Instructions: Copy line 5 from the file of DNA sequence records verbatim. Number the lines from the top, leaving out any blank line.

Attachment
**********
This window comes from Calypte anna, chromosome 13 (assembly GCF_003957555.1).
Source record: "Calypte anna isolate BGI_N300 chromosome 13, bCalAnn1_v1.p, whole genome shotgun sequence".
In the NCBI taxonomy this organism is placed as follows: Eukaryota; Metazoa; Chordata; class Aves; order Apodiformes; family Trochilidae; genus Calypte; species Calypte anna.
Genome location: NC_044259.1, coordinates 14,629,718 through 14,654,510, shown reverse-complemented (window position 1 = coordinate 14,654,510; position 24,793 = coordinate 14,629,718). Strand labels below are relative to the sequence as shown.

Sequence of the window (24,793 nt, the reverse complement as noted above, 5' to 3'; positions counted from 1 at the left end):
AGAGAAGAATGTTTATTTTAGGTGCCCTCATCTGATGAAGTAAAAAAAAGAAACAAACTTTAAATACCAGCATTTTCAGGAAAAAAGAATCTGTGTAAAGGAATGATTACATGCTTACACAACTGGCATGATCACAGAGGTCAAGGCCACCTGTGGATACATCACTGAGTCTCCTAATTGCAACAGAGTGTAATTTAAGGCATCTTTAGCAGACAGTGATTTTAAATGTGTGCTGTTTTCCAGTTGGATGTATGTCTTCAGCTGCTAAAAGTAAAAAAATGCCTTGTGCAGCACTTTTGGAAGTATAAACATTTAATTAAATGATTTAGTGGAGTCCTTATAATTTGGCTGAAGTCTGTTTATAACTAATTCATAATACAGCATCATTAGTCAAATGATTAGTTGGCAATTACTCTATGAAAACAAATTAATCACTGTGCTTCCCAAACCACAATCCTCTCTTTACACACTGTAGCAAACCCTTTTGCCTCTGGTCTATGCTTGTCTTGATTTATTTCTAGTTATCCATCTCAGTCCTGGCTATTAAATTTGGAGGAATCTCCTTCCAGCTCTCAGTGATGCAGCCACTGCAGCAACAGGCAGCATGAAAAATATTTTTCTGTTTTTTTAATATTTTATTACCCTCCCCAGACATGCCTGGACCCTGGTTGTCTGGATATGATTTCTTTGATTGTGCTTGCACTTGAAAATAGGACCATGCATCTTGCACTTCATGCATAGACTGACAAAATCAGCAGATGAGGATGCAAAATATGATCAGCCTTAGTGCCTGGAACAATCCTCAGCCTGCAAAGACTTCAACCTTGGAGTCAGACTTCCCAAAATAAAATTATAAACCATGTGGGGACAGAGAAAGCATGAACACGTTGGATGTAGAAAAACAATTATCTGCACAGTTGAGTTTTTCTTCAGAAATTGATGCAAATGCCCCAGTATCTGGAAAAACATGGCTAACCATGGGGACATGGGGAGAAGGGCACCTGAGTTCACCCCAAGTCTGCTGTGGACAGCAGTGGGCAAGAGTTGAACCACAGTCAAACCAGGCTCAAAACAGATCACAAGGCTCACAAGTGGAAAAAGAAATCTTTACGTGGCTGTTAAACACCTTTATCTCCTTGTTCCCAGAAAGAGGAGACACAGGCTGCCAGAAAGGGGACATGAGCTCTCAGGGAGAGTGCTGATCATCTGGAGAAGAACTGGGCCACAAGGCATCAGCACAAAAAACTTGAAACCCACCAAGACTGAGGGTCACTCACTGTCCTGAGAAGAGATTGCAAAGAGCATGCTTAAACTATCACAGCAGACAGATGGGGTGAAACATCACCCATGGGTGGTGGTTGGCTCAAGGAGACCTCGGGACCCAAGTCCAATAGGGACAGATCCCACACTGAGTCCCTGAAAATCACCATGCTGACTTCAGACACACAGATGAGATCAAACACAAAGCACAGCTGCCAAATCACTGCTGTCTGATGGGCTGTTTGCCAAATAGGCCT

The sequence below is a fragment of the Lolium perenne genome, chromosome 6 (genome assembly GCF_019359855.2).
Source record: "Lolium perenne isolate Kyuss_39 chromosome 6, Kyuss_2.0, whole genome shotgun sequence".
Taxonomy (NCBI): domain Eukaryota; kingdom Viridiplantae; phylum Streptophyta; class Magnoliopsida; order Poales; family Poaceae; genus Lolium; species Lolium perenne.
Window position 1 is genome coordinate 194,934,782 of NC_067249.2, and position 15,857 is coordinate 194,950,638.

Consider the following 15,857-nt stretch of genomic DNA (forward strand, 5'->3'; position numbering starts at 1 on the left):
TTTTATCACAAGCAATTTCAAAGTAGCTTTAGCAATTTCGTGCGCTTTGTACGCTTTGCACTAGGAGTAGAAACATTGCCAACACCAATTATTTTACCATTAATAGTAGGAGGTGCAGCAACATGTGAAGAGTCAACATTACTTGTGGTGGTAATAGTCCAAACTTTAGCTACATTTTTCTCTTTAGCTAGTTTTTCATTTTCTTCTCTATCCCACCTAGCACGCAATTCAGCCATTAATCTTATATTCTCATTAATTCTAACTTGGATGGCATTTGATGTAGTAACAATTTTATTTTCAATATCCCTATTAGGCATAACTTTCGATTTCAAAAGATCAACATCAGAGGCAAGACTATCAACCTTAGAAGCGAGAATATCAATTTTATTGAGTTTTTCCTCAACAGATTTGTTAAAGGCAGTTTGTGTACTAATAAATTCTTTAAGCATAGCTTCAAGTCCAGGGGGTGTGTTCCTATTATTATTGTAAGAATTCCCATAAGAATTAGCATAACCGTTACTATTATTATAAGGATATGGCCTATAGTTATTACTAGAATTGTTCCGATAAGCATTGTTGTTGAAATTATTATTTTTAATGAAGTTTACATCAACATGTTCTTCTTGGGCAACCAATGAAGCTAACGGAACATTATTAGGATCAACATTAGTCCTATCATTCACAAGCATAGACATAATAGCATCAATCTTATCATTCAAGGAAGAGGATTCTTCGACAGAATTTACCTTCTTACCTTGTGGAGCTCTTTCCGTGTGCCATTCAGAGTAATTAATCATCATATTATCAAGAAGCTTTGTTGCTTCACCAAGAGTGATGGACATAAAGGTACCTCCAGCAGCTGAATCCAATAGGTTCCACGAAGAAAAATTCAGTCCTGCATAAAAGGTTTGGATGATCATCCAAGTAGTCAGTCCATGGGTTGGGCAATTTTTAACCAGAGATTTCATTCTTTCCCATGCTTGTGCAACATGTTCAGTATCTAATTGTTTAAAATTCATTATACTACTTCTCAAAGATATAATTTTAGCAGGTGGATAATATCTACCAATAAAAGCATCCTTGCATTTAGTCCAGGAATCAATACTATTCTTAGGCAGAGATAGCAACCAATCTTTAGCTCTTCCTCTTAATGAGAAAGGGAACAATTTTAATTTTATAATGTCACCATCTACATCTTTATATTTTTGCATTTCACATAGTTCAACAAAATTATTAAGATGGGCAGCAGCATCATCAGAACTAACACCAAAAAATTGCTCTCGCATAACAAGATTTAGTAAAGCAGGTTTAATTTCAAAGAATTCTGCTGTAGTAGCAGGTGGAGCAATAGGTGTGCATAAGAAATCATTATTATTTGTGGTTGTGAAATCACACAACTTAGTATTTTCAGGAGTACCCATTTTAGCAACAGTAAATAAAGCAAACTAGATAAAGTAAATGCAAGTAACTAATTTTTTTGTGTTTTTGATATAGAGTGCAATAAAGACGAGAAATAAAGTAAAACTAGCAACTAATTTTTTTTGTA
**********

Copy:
Sequence of the window (24,793 nt, the reverse complement as noted above, 5' to 3'; positions counted from 1 at the left end):